In my history, I see apps I did not install nor do I think are on any device we own. Can I know which device they were supposedly installed on and how can I erase them on my purchases?
For the first, it’s hard to know. Apps associated with an iTunes account should only appear there if they were obtained for free or purchased. It’s definitely possible that you or someone in your family selected apps by unintentionally clicking, or the apps are from so far in the past, you forgot you ever bought them. I have apps on my account that are seven years old, and I have no recollection of ever interacting with it.
Frederic Ze asks an existential question about the nature of Apple’s feedback systems:
Almost consistently each time I want to quit Firefox it fails to do so. I have to use the Command-Option-Escape technique to force it to quit. Following this I would be prompted to Inform Apple, which I of course do, but I wonder what good that process really does. Sometimes if I let it “hesitate” for up to a minute it will finally quit.
I used to use Firefox, and finally gave up on because it has serious memory leak issues in OS X, even this many years under development. What that means is that after using the browser for minutes to hours, it would eat up system resources, become non-responsive, and often require me to force quit, as you’ve had to do. With one release maybe a year or two ago, I had to force quit every time, though that problem went away.
Alisha Gambhir writes in, noting that her MacBook Pro suddenly reported that it had no Wi-Fi hardware installed. This is odd because, as you know, all Mac laptops (and nearly every Mac made for several years) includes a Wi-Fi adapter.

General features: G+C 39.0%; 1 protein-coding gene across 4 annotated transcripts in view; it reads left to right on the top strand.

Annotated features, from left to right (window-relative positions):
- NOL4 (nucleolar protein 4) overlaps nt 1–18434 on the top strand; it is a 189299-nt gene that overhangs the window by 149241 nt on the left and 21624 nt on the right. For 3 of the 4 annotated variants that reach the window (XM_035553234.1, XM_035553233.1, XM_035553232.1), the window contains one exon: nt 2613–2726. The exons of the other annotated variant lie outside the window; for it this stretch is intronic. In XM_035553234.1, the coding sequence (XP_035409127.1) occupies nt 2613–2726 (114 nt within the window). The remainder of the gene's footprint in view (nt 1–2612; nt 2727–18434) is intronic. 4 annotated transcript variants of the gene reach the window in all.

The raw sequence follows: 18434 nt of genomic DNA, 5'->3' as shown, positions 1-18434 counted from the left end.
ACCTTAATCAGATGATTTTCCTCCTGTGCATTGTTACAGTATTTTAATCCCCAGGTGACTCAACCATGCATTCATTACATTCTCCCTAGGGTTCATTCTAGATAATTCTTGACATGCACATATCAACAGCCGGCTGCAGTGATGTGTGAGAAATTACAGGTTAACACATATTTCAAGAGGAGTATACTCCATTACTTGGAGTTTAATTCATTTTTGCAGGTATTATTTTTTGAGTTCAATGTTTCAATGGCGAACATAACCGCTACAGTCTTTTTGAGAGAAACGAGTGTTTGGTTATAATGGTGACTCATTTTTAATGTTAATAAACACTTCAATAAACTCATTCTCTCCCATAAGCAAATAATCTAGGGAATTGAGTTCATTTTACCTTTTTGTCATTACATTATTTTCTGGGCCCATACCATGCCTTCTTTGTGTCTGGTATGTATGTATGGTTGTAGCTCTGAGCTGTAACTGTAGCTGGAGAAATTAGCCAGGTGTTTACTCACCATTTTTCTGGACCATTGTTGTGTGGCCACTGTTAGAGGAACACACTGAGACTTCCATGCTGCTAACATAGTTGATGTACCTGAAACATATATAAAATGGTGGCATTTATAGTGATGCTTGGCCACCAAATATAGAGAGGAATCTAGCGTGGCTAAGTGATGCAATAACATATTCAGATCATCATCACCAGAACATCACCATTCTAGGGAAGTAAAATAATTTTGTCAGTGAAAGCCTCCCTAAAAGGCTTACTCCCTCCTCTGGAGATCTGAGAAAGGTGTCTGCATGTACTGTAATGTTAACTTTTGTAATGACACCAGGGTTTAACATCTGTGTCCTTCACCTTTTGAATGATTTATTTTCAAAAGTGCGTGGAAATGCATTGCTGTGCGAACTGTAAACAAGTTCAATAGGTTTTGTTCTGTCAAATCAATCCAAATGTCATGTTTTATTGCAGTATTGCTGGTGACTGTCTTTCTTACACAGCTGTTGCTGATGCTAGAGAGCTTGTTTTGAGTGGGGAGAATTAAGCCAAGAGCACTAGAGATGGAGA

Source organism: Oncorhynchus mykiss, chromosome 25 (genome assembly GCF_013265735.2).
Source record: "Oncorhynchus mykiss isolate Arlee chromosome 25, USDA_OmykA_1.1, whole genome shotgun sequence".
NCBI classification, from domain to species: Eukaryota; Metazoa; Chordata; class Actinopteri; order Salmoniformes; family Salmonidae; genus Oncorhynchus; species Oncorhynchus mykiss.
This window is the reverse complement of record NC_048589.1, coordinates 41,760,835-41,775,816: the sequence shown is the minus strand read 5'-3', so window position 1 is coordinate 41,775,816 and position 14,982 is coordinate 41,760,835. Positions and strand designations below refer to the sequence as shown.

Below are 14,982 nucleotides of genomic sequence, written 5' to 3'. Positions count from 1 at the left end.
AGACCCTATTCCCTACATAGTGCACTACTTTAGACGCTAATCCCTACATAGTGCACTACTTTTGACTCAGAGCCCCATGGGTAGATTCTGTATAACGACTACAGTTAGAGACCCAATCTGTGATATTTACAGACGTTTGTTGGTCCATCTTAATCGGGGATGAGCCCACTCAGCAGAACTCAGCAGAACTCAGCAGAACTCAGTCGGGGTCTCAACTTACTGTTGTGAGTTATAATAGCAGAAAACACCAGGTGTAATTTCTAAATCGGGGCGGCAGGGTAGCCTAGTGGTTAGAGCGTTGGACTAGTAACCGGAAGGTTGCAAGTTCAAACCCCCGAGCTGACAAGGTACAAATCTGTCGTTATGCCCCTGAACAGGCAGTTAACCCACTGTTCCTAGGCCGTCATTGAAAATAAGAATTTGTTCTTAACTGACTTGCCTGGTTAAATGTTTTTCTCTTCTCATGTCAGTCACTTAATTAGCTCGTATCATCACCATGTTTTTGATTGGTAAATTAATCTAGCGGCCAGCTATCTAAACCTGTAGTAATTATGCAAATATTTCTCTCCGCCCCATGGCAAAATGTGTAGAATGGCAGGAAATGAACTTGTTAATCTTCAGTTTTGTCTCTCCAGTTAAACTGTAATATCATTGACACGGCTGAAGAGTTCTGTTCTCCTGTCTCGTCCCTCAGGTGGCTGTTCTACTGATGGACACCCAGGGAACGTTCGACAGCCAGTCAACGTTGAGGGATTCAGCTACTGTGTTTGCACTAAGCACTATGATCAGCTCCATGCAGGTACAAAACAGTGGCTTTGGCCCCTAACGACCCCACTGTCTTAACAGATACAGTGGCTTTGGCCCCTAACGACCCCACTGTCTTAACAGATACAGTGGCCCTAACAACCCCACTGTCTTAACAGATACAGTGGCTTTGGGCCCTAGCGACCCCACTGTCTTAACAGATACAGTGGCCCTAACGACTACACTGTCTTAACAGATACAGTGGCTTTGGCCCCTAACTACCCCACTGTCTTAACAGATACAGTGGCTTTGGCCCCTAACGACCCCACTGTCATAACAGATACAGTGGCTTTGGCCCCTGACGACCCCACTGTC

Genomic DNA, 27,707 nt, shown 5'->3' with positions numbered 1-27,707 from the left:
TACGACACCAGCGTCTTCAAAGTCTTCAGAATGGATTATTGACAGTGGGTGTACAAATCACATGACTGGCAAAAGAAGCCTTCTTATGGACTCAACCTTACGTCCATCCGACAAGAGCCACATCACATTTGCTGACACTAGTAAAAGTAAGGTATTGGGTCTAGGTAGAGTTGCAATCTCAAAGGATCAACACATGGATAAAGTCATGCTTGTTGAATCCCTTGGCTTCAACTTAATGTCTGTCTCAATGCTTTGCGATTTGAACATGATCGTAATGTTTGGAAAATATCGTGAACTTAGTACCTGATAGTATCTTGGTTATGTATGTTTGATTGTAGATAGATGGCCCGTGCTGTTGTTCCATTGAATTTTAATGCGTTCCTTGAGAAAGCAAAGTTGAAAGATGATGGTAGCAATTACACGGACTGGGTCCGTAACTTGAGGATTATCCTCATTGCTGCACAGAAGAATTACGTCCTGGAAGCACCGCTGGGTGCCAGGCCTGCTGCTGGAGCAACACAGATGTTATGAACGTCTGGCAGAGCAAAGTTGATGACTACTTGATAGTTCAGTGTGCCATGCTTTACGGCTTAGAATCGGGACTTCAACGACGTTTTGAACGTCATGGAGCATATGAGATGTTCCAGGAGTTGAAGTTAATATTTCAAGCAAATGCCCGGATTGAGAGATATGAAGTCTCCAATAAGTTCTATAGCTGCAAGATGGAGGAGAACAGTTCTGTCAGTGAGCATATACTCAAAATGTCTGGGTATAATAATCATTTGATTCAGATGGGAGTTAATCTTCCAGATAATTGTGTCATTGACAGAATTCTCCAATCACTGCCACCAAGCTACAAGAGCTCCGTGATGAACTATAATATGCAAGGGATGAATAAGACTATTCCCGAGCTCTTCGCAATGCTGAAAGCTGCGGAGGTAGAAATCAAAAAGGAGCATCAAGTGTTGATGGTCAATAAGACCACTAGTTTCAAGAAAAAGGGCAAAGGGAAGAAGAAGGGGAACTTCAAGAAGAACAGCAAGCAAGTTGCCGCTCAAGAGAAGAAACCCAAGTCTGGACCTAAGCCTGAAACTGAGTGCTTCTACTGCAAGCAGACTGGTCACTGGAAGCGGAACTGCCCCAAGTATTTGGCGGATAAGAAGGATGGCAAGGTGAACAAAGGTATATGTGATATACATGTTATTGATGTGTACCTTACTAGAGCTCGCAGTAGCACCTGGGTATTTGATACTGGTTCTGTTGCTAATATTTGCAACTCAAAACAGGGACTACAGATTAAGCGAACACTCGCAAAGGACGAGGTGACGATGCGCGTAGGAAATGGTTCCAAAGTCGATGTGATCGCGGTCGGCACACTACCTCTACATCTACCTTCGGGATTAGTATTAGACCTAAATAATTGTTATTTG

There are two ways you can wind up with an x in the Wi-Fi menu’s icon. One is what’s happened to Alisha and other folks who have posted about this problem over a few years; the other is when the adapter has been disabled via the Network system preferences pane. If you click the Wi-Fi icon and the dropdown menu reads “Wi-Fi: Not Configured” then the adapter has been disabled.
Several readers have written in asking how to delete photos from their iPhone or other iOS device when the trash can icon appears in gray and can’t be tapped in the Photos app when displaying some or all images and videos. There seem to be a few different causes for this problem, which typically arise if an iOS device has been synced to iTunes—either the iOS device with the trash-can issue or a different one that was backed up and restored to that problematic device.
In both cases, you may need to erase the current contents of the iOS Photos library in the steps that follow, so you should make sure you have a complete backup of all the multimedia you want to save. If you’re already syncing photos with iTunes on a Mac or PC and you’re sure you’re up to date, that’s likely what’s preventing you from deleting images in iOS—I’ll get to that in a moment.
If you’re not already using iTunes, the best advice I can find and offer is to use iPhoto, Photos, or Image Capture to retrieve all the images from your device, even if you only need to do that temporarily. After being sure your photos are completely backed up, then:
Patrick Atis securely wiped his drive, and then wanted to reinstall Yosemite, the installer for which he has on an external hard drive. However, after he booted into OS X Recovery (holding down Command-R at startup), he was only offered the option to download OS X through the App Store, and Yosemite wasn’t an option. What path could he take forward?
Recovery will reinstall the same version of OS X that was on your Mac, even though it’s been erased. Patrick should therefore be prompted to install Yosemite. That didn’t happen in his case. With an erased 2009 MacBook Pro, as Patrick has, he can’t use Internet Recovery, which will reinstall the original operating system that came with the Mac. If that had worked, you could install that older OS, then copy the Yosemite installer, and use it to upgrade, although an intermediate OS X installation might even be required.